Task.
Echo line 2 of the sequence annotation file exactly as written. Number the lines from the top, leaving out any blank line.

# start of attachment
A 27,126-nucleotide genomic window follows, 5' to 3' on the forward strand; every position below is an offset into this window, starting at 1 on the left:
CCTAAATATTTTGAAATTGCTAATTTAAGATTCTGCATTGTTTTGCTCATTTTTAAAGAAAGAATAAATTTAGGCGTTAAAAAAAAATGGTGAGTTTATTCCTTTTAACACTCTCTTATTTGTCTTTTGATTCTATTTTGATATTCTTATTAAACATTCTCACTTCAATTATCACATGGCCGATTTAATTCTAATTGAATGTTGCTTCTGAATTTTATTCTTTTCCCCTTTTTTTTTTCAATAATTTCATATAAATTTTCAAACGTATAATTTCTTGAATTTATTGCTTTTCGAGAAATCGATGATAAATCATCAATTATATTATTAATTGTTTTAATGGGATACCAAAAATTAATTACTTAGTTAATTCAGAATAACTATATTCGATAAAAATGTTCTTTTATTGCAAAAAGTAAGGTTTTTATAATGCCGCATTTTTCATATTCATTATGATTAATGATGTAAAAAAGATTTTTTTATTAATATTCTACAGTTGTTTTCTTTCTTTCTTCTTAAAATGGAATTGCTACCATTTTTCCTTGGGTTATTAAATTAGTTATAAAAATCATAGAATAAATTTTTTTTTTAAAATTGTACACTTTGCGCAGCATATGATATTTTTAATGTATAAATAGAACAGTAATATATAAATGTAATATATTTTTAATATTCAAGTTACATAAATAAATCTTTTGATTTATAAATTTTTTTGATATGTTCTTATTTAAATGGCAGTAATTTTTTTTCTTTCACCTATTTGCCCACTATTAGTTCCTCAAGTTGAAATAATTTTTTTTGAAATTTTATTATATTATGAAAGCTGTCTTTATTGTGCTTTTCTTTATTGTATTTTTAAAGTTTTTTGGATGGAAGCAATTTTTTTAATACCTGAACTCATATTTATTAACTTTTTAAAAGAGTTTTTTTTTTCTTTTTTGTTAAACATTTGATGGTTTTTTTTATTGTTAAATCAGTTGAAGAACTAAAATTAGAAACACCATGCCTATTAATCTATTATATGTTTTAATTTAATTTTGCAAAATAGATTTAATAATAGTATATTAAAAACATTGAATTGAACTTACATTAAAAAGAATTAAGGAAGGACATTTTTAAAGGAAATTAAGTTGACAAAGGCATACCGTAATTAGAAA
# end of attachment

CCTAAATATTTTGAAATTGCTAATTTAAGATTCTGCATTGTTTTGCTCATTTTTAAAGAAAGAATAAATTTAGGCGTTAAAAAAAAATGGTGAGTTTATTCCTTTTAACACTCTCTTATTTGTCTTTTGATTCTATTTTGATATTCTTATTAAACATTCTCACTTCAATTATCACATGGCCGATTTAATTCTAATTGAATGTTGCTTCTGAATTTTATTCTTTTCCCCTTTTTTTTTTCAATAATTTCATATAAATTTTCAAACGTATAATTTCTTGAATTTATTGCTTTTCGAGAAATCGATGATAAATCATCAATTATATTATTAATTGTTTTAATGGGATACCAAAAATTAATTACTTAGTTAATTCAGAATAACTATATTCGATAAAAATGTTCTTTTATTGCAAAAAGTAAGGTTTTTATAATGCCGCATTTTTCATATTCATTATGATTAATGATGTAAAAAAGATTTTTTTATTAATATTCTACAGTTGTTTTCTTTCTTTCTTCTTAAAATGGAATTGCTACCATTTTTCCTTGGGTTATTAAATTAGTTATAAAAATCATAGAATAAATTTTTTTTTTAAAATTGTACACTTTGCGCAGCATATGATATTTTTAATGTATAAATAGAACAGTAATATATAAATGTAATATATTTTTAATATTCAAGTTACATAAATAAATCTTTTGATTTATAAATTTTTTTGATATGTTCTTATTTAAATGGCAGTAATTTTTTTTCTTTCACCTATTTGCCCACTATTAGTTCCTCAAGTTGAAATAATTTTTTTTGAAATTTTATTATATTATGAAAGCTGTCTTTATTGTGCTTTTCTTTATTGTATTTTTAAAGTTTTTTGGATGGAAGCAATTTTTTTAATACCTGAACTCATATTTATTAACTTTTTAAAAGAGTTTTTTTTTTCTTTTTTGTTAAACATTTGATGGTTTTTTTTATTGTTAAATCAGTTGAAGAACTAAAATTAGAAACACCATGCCTATTAATCTATTATATGTTTTAATTTAATTTTGCAAAATAGATTTAATAATAGTATATTAAAAACATTGAATTGAACTTACATTAAAAAGAATTAAGGAAGGACATTTTTAAAGGAAATTAAGTTGACAAAGGCATACCGTAATTAGAAA